The NBA’s Newest Data Collection Technology Ready For Action
As the NBA season kicks into gear, the league is set to debut its newest big data upgrade aimed at getting fans more involved in the intricacies of the sport and driving added interest. The upgrade will come in the form of a new video tracking technology that will quantify every movement made during a game.
The new technology, called SportVU, essentially amounts to a sophisticated camera system with algorithms that give the cameras the ability to track player motions and drive an unprecedented stream of new data into NBA databases. Originally used in missile tracking, the advanced camera technology was retrofitted to be used as a sophisticated player tracking technology by STATS, LLC.
The system consists of six cameras and proprietary software that measures everything from speed, distance, player separation, and a myriad of other stats that can be used for in depth analytics by team managers. The new data stream will be used to augment data that is already being collected and presented for fans on the NBA.com website (which coincidentally is run by SAP’s HANA in-memory real-time analytics engine).
According to pop-sports site Grantland, the technology, which costs about $100,000 per year for an installation, has already been in use by 15 teams in the league tracking all the X-Y coordinates of games for internal analysis. To this end, these teams are reaching new levels of technology sophistication to take advantage of the new streams of data.
The [Toronto] Raptors’ analytics team wrote insanely complex code that turned all those X-Y coordinates from every second of every recorded game into playable video files. The code can recognize everything — when a pick-and-roll occurred, where it occurred, whether the pick actually hit a defender, and the position of all 10 players on the floor as the play unfolded. The team also factored in the individual skill set of every NBA player, so the program understands that Chris Paul is much more dangerous from midrange than Rajon Rondo, and that Roy Hibbert is taller than Al Horford.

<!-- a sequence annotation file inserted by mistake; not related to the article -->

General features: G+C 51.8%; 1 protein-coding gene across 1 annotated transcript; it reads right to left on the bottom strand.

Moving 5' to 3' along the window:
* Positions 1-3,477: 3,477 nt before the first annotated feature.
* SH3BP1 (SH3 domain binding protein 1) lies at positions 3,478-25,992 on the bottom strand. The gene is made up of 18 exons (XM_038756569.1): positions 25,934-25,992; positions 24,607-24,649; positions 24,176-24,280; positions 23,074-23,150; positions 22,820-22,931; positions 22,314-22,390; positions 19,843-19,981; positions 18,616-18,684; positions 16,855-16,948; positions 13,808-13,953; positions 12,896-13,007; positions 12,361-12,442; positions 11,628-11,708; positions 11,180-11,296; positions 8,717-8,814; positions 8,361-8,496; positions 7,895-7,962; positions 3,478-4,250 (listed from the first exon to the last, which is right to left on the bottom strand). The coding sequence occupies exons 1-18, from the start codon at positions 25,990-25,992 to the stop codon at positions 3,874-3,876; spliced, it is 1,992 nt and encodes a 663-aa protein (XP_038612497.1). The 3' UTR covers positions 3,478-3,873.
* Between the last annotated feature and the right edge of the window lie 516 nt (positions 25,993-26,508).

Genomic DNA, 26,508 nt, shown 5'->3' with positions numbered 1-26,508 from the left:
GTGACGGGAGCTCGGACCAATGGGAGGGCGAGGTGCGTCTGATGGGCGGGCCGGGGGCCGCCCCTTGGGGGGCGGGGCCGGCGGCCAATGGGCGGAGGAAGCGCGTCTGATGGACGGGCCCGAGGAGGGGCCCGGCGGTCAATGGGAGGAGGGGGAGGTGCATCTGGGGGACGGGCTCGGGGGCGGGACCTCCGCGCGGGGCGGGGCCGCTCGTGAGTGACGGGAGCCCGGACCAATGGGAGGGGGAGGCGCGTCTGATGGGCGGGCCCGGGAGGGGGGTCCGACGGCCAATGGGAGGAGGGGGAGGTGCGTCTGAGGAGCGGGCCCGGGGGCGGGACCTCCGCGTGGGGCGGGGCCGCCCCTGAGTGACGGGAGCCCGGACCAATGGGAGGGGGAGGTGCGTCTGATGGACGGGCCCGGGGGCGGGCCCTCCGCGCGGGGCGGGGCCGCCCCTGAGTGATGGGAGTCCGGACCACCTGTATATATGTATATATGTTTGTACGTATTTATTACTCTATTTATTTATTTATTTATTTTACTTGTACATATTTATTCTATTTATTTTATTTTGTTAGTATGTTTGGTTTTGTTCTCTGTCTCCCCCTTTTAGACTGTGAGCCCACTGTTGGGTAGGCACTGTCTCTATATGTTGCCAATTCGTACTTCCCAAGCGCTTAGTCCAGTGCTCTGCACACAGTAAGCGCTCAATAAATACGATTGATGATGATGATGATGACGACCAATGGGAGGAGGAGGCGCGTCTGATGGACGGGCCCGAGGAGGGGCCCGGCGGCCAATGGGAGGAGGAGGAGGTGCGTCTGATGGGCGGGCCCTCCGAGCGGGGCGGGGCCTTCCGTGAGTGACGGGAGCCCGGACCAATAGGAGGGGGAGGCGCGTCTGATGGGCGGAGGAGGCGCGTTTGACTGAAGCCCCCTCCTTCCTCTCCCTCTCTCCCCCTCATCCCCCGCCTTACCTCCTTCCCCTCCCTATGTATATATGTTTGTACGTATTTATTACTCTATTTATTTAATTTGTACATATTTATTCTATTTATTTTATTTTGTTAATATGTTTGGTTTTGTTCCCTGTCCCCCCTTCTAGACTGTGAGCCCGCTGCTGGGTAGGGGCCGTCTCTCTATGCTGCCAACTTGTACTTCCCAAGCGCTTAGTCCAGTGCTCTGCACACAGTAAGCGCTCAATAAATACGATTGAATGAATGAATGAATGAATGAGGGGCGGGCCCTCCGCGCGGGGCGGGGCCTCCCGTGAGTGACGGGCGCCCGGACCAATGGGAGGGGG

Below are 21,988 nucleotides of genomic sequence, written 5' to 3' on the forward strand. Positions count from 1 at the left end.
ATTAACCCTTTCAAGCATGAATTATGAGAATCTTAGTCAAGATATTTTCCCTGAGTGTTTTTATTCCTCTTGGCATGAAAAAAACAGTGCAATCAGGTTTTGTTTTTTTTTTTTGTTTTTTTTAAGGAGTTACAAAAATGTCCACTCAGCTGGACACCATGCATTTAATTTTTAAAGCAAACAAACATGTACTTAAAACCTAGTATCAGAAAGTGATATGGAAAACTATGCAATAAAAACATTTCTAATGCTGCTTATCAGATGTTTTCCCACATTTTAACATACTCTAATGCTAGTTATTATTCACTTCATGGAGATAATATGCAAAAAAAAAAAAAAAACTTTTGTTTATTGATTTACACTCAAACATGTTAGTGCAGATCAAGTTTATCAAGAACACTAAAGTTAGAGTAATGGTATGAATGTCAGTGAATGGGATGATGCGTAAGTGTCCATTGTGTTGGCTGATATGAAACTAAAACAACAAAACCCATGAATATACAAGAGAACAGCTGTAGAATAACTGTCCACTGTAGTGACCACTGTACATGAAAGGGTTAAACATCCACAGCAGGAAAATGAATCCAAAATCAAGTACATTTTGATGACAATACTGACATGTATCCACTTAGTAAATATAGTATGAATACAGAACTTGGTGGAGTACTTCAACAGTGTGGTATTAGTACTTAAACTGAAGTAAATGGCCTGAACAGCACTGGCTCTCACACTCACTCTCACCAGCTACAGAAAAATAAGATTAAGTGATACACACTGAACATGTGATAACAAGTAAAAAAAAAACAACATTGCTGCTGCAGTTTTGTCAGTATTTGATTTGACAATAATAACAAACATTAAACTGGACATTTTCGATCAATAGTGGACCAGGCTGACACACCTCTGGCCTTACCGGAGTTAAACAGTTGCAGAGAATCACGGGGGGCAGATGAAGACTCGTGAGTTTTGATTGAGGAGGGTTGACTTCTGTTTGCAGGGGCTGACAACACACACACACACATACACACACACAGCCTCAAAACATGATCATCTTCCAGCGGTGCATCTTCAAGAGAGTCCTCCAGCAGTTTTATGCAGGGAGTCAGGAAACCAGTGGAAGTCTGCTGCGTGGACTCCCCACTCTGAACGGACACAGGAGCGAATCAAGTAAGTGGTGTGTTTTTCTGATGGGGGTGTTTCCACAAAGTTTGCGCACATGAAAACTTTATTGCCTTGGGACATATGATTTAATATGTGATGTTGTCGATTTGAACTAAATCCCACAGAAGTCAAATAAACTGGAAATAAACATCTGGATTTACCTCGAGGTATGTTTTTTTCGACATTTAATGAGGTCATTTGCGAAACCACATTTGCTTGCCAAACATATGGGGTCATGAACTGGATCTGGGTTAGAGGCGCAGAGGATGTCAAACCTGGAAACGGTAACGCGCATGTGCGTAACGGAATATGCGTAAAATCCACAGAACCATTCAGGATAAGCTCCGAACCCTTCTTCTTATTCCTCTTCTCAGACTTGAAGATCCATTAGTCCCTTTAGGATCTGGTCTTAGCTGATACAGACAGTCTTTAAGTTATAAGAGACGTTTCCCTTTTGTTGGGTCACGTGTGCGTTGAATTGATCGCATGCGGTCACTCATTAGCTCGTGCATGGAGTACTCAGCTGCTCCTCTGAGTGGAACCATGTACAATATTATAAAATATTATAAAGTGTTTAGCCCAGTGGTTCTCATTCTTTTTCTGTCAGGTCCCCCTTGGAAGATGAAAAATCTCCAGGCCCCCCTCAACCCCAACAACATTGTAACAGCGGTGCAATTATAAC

While player analytics may prove to be a big part of how this advanced technology deployment is used, it appears that referee tracking may be part of the impetus to take the technology from the spot implementation it had seen previously, and expanding it across the entire league.
In a recent follow-on article, Grantland notes that
The cameras represent the most precise way to grade the three on-court officials based on how consistently and early they get into the league’s three set positions — called “lead,” “slot,” and “trail” — and whether they make appropriate calls from those positions based on their exact sight lines. This is the next stage in seeing which officials are the best, and thus deserving of high-stakes assignments, and in quantifying that in ways that are hard to dispute. “We will use whatever data and means we can to improve our referees,” says Steve Hellmuth, the NBA’s executive vice president of operations and technology. “The refs haven’t been tracked before. Now for the first time, they will be.”
The new SportVU installation will presumably feed its data into the already installed SAP HANA implementation that the basketball league uses to power the statistics on its NBA.com website. The league installed the real-time data platform over the last offseason, delivering an enhanced statistical outlay, giving fans access to real time game stats, as well as statistics going back through its entire history.
The SportVU technology will be in action next week when the 2013-2014 NBA season kicks off on Tuesday, October 29th.